Ten Good Reasons to Shop at Local Farmers’ Markets


Nutrition Spotlight

By Dina Lawson     

1.    Taste Real Flavors!

 The fruits and vegetables you buy at the farmers market are the freshest and tastiest available. Fruits are allowed to ripen in the field and brought directly to you — no long-distance shipping, no gassing to simulate the ripening process, no sitting for weeks in storage. This food is as real as it gets — food fresh from the farm!

2.    Enjoy the Season

The food you buy at the farmers market is seasonal. It is fresh and delicious and tastes like the true flavor of the food. Shopping and cooking from the farmers market helps you to reconnect with the environment and nature in our region. As you look forward to strawberries in spring, sweet corn in the summer, and pumpkins in autumn, you reconnect with the earth, the weather, and the changing of seasons.

 3.     Support Family Farmers!

 Family farmers are becoming increasingly rare as large business farms take over food production in the U.S. Small family farms have a hard time competing. Buying directly from farmers gives them a better return for their produce and gives them a fighting chance in today’s globalized economy.

4.     Protect the Environment!

 Food in the U.S. travels an average of 1500 miles to get to your plate. All this shipping uses large amounts of natural resources (especially fossil fuels), contributes greatly to pollution and creates excess trash with extra packaging.   Food at the farmers market is transported shorter distances and grown using methods that minimize the impact on the earth.

5.     Nourish Yourself! 

Much food found in grocery stores is highly processed. The fresh produce you do find is often grown using pesticides, hormones, antibiotics, and genetic modification.   Most food found at the farmers market is minimally processed, and many of our farmers go to great lengths to grow the most nutritious produce possible.   These healthy foods are then passed on to you!

6.     Discover that the Spice of Life is Variety!

At the Farmers Market you find a wide array of produce that you don’t see in your supermarket: red carrots, a rainbow of heirloom tomatoes, white peaches, green garlic, watermelon, radishes, and a variety of mushrooms, beans, and much, much more. It is a wonderful opportunity to experience first-hand the diversity of our region.

7.     Promote Humane Treatment of Animals

At the farmers market, you can find meats, cheeses, and eggs from animals that have been raised without hormones or antibiotics, who have grazed on green grass and been fed natural diets.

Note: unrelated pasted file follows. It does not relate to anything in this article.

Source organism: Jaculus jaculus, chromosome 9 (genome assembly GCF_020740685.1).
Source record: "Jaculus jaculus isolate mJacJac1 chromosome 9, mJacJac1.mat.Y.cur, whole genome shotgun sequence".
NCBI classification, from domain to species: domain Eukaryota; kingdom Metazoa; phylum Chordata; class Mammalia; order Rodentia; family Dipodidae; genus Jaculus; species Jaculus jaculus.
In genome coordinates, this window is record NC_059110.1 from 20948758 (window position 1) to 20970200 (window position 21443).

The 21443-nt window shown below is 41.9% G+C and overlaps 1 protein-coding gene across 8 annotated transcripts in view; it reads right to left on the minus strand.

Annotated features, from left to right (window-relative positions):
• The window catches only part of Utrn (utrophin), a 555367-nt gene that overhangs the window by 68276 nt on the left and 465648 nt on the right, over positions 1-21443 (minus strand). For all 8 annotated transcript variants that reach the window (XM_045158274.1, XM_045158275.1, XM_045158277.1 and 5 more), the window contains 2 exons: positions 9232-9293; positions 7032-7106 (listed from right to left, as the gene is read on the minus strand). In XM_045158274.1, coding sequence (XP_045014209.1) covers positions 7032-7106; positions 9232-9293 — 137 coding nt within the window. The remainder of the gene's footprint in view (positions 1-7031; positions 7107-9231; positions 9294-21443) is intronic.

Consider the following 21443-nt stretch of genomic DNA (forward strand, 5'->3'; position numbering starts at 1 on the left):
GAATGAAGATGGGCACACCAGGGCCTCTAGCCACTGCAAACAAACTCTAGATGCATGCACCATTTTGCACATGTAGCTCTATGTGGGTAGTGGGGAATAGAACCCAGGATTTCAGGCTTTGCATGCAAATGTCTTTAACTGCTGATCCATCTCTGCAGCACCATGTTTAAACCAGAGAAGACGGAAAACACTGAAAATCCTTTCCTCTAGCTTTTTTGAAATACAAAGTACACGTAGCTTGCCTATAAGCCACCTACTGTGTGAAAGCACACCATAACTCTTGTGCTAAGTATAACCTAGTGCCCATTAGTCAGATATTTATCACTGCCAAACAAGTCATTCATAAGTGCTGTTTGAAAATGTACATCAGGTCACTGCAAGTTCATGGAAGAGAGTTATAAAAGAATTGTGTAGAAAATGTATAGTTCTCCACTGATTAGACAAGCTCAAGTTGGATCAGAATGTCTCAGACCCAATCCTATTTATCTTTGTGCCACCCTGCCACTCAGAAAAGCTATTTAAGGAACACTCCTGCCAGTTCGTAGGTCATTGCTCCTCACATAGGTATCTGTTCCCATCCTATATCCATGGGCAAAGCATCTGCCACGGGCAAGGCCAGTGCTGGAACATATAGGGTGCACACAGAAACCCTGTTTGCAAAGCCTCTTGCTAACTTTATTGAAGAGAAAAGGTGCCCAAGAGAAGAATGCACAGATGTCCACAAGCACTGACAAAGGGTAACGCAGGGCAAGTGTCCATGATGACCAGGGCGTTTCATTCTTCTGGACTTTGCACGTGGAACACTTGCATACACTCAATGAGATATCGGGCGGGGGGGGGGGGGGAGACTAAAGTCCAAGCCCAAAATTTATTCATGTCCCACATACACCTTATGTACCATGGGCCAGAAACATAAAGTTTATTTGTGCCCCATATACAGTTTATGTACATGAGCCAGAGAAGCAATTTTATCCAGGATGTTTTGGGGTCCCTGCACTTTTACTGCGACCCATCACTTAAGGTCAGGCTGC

8.     Know Where Your Food Comes From

A regular trip to a farmers market is one of the best ways to reconnect with where your food comes from. Farmers themselves sell their produce at the farm stands. Meeting and talking to farmers is a great opportunity to learn more about how food is grown, where it is grown, when it is grown, and why!

Dina Lawson9.     Learn Cooking Tips, Recipes, and Meal Ideas

Few grocery store cashiers or produce stockers will give you tips on how to cook the ingredients you buy, but farmers, ranchers, and vendors at the farmers market are often knowledgeable cooks with plenty of free advice about how to cook the foods they are selling. They’ll give you ideas on what to have for supper and even hand out their own recipes.

10.      Connect with Your Community

Wouldn’t you rather stroll amidst outdoor displays of fresh produce rather than roll your cart around a grocery store with artificial lights?  Coming to the Farmers Market makes shopping a pleasure. The Farmers Market is a community gathering place — a place to meet up with your friends, bring your children, socialize or just enjoy small-town life away from the big city.

Source:  The Center for Urban Education about Sustainable Agriculture.


Colorful Coleslaw


 3 cups cabbage, shredded

3 medium carrots, peeled and shredded

1 cup green pepper, chopped

1/2 small onion, chopped

1/4 cup low-fat milk

1 tablespoon lemon juice

1 tablespoon vinegar

1/2 teaspoon dry mustard

1/8 teaspoon ground black pepper, if desired

1/8 teaspoon salt, if desired


  1. In a large bowl, combine cabbage, carrots, green pepper and onion. Gently toss ingredients together. Set aside.
  2. In a small bowl, combine milk, lemon juice, vinegar, mustard, pepper and salt (if desired). Add to cabbage mixture. Mix well.
  3. Chill before serving.

 Yields about 6 servings

Source: Cornell University Cooperative Extension – New York City Nutrition & Health Programs Recipe Collection.

Dina Lawson is a Registered Dietitian for the Madison County Office for the Aging.   


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